Problems and Opportunities
Starve the problems. Feed the opportunities.—Peter F. Drucker, regarded as the founding father of the study of management
Problems and opportunities are two sides of the same coin.
Your brand is the solution to the problem of how the world sees you and your business.
Alligators and Anarchists
Problems and opportunities can make anyone feel surrounded by alligators and anarchists. Too many obstacles isn’t that different from too many positive choices–both have to be tamed and sorted and decided upon based on their value and viability.
Problems and opportunities are places where the beginning is not the most prudent place to start if you want to make a difference and a decision happen quickly.
Start in the Middle
One way to make problems and opportunities more manageable is to divide and conquer–by starting in the middle. Whether it’s the deal of a lifetime you’re deciding on or you’re trying to unravel a poorly handled relationship, find a way to place the situation in front of you and take a long look at it.
- Look for the core of the matter. Often there is one idea, event, or assumption upon which all parts hinge. If you can identify that, you know what you’re working with. In a problem solving situation, that’s what you want to fix. For a brand or an opportunity, the core idea is the goal you’re seeking. If you find you’re not seeing it, try tearing away everything you feel is unimportant or unnecessary.
- If you can’t find the core, find a hot spot–a compelling detail, an assumption, or an idea to focus on. Make that your focus. Obsess on it. Describe that hot spot in painful detail–especially its impact on the problem, brand, or opportunity. How does changing that hot spot affect the possible outcomes? Repeat the process several times to get a feeling for your problem, your brand, or your opportunity from the inside out.
- Then do the opposite–put the problem, your brand, or the opportunity in the middle and look at it from several viewpoints. Imagine you are a musician, a mathematician, a construction worker, a writer, an architect, a dancer, a psychiatrist, your customers, your parents, and your kids. How would each role see the matter differently? How does each new view that change the options of where you might take the possible outcomes?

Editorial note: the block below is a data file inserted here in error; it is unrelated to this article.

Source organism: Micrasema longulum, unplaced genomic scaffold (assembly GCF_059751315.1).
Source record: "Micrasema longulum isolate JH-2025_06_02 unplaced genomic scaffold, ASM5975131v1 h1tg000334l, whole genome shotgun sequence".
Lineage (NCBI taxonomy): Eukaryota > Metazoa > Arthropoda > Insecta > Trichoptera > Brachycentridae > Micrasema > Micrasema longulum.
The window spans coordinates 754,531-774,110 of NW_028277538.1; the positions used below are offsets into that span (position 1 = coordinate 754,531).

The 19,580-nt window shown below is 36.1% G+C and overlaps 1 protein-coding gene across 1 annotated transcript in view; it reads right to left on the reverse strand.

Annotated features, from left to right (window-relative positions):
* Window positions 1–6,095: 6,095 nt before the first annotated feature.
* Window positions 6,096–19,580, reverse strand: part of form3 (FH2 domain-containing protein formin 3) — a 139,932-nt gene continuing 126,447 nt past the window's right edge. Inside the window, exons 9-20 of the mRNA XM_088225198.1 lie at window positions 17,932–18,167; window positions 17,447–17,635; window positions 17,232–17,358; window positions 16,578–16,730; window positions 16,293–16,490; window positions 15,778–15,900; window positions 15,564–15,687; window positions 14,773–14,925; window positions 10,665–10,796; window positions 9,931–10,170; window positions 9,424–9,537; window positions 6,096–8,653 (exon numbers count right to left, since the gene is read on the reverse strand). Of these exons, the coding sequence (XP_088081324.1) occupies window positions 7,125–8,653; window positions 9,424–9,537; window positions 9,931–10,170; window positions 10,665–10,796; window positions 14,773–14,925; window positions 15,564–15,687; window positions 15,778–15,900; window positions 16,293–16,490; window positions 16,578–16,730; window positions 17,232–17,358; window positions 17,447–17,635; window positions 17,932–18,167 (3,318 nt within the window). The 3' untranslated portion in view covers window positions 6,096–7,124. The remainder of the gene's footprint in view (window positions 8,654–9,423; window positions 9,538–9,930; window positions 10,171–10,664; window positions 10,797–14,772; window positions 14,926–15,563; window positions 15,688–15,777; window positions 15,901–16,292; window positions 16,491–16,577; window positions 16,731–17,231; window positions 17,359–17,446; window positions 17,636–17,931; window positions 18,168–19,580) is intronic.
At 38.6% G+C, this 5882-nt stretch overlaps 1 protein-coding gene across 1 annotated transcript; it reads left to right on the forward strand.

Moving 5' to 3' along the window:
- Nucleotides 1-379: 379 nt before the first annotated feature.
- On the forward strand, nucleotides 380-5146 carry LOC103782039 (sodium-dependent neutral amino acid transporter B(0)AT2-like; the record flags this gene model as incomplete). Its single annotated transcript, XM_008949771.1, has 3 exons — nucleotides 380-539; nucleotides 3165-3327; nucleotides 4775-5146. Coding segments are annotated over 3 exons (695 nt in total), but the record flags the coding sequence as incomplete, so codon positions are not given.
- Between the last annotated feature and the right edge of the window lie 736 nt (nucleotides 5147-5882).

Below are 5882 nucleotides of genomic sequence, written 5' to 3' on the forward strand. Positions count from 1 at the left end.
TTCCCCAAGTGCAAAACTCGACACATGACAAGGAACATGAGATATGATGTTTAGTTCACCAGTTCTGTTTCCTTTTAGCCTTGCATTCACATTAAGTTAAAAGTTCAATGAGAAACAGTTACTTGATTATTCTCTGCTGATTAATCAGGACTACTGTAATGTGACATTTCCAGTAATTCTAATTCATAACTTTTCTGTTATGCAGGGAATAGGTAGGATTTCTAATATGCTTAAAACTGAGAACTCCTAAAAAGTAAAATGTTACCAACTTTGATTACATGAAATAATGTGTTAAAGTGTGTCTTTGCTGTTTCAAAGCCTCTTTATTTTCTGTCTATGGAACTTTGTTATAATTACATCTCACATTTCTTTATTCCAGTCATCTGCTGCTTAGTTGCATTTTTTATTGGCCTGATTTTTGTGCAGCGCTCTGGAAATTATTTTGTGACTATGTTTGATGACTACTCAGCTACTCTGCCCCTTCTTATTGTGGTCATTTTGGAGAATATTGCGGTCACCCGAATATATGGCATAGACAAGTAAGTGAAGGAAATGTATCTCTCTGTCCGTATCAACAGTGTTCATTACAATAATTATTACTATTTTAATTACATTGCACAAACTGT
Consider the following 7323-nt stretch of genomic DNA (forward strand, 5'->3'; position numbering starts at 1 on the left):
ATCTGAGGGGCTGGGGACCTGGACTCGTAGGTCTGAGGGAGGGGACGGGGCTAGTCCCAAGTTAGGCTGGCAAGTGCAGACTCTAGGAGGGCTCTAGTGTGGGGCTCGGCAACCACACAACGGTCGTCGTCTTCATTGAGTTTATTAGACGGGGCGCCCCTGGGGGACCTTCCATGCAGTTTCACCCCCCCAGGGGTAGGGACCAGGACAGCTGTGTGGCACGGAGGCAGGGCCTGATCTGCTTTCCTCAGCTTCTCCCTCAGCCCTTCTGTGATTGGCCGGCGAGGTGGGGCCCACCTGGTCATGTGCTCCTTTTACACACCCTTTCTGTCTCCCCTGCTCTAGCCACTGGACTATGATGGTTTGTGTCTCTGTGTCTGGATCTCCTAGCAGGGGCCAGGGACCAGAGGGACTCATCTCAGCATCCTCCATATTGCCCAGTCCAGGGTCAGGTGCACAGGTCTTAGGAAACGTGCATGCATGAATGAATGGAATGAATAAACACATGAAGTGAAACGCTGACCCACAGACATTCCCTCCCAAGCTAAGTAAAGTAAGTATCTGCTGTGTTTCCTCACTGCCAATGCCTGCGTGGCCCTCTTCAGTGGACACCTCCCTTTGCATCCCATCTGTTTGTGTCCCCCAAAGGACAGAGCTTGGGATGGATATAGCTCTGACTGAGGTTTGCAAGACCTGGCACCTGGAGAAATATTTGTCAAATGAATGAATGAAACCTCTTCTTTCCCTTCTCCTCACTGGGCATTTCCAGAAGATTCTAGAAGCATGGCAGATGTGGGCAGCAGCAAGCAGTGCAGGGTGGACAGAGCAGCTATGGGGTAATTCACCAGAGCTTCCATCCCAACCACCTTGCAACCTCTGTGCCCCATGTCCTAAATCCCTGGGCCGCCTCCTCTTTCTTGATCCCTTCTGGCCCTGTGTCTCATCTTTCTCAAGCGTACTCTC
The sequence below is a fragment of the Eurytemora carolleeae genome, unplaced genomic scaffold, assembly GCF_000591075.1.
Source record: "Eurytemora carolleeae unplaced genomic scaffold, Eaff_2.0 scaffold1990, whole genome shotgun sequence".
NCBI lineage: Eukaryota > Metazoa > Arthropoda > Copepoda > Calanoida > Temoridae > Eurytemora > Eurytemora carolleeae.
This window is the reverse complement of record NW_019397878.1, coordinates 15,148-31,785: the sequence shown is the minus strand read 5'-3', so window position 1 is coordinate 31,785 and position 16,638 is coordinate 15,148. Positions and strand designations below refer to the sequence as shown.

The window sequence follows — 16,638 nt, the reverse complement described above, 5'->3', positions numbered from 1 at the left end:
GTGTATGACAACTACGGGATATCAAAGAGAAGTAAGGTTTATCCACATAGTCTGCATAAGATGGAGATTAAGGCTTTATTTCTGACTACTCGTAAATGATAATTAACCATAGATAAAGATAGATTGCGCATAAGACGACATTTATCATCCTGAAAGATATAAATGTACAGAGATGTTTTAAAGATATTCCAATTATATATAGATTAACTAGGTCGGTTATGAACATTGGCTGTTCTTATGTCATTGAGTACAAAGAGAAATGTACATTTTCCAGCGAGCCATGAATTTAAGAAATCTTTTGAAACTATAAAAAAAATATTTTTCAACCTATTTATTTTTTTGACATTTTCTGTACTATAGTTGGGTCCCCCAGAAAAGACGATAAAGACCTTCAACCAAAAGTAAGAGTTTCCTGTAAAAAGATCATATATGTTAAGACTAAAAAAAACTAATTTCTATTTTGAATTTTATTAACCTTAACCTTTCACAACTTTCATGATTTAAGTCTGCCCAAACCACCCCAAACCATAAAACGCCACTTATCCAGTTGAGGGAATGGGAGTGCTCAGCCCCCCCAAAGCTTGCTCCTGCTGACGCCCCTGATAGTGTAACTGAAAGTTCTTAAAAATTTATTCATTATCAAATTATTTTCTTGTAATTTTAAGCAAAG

At this point, STOP.
Give your mind time to rest. Any brain would need a chance to take in and sort all of the information you have just gathered. While it’s doing that, do something totally unrelated.
If you’re worried that you need to keep fixing the problem. molding your brand, or moving on the opportunity, take heart that you’re not losing time. You’re actually stopping yourself from wasting it. To ease that feeling, make an appointment with yourself to come back to the discussion–at least two hours later. Your brain will show up prepared for the meeting, You’ll get more done after this break. I promise.
When your thoughts have gelled, use the Content Development Tool to organize your ideas and the support for each one in a fashion that you can look at and share with confidence. Now all that is left to do is decide which option is the best for you–or to repeat the process if you want to take the idea a level deeper
Divide and conquer from the middle. That’s the reason my older brother–the middle child–always saw so many options and won so many arguments. Hmmm. Maybe he’s the one who taught me this problem-solving skill.
Please don’t tell him. He takes credit for more than half of what I am already.
–ME “Liz” Strauss
Some word associations to jog new ideas . . .
Try connecting one of these terms to something it wouldn’t usually be connected with.
Phrases that Use the Word Middle
Middle Man . . . Middle Atlantic . . . Magic Middle . . . Middle Ground . . . Middle School . . . Middle English . . . Malcolm in the Middle . . . Middle-Earth . . . Middle East . . . Middle Pillar . . . Middle Temple . . . Middle West . . . The Mighty Middle . . . In the Middle . . . Stuck in the Middle . . . Middle of Nowhere . . . Middle of the Road . . . Middle Years . . . The Middle Passage . . . The Middle Colonies . . . Middle Start . . . Middle Appalachians . . . Middle Age . . . Voices from the Middle . . . Middle America . . . Middle-age Spread . . . Middle Rhine Valley . . . Middle Class . . . Middle Manager . . . Middle Name . . . The Middle Ear . . . Middle C . . . Middle Jurassic